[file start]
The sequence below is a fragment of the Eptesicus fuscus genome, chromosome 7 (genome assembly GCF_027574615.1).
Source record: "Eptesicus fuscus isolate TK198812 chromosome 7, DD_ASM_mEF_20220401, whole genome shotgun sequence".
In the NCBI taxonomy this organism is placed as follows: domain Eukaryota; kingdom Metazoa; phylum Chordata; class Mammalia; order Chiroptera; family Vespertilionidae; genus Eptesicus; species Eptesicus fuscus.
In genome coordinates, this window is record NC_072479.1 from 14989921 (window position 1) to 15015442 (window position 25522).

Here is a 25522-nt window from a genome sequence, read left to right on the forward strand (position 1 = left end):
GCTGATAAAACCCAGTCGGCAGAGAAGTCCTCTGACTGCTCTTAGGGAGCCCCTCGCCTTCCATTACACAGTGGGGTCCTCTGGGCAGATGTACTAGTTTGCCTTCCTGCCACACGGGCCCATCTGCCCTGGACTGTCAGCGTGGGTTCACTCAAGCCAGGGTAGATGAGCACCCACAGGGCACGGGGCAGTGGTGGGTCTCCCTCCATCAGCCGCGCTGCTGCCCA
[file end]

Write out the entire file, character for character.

The sequence below is a fragment of the Eptesicus fuscus genome, chromosome 7 (genome assembly GCF_027574615.1).
Source record: "Eptesicus fuscus isolate TK198812 chromosome 7, DD_ASM_mEF_20220401, whole genome shotgun sequence".
In the NCBI taxonomy this organism is placed as follows: domain Eukaryota; kingdom Metazoa; phylum Chordata; class Mammalia; order Chiroptera; family Vespertilionidae; genus Eptesicus; species Eptesicus fuscus.
In genome coordinates, this window is record NC_072479.1 from 14989921 (window position 1) to 15015442 (window position 25522).

Here is a 25522-nt window from a genome sequence, read left to right on the forward strand (position 1 = left end):
GCTGATAAAACCCAGTCGGCAGAGAAGTCCTCTGACTGCTCTTAGGGAGCCCCTCGCCTTCCATTACACAGTGGGGTCCTCTGGGCAGATGTACTAGTTTGCCTTCCTGCCACACGGGCCCATCTGCCCTGGACTGTCAGCGTGGGTTCACTCAAGCCAGGGTAGATGAGCACCCACAGGGCACGGGGCAGTGGTGGGTCTCCCTCCATCAGCCGCGCTGCTGCCCA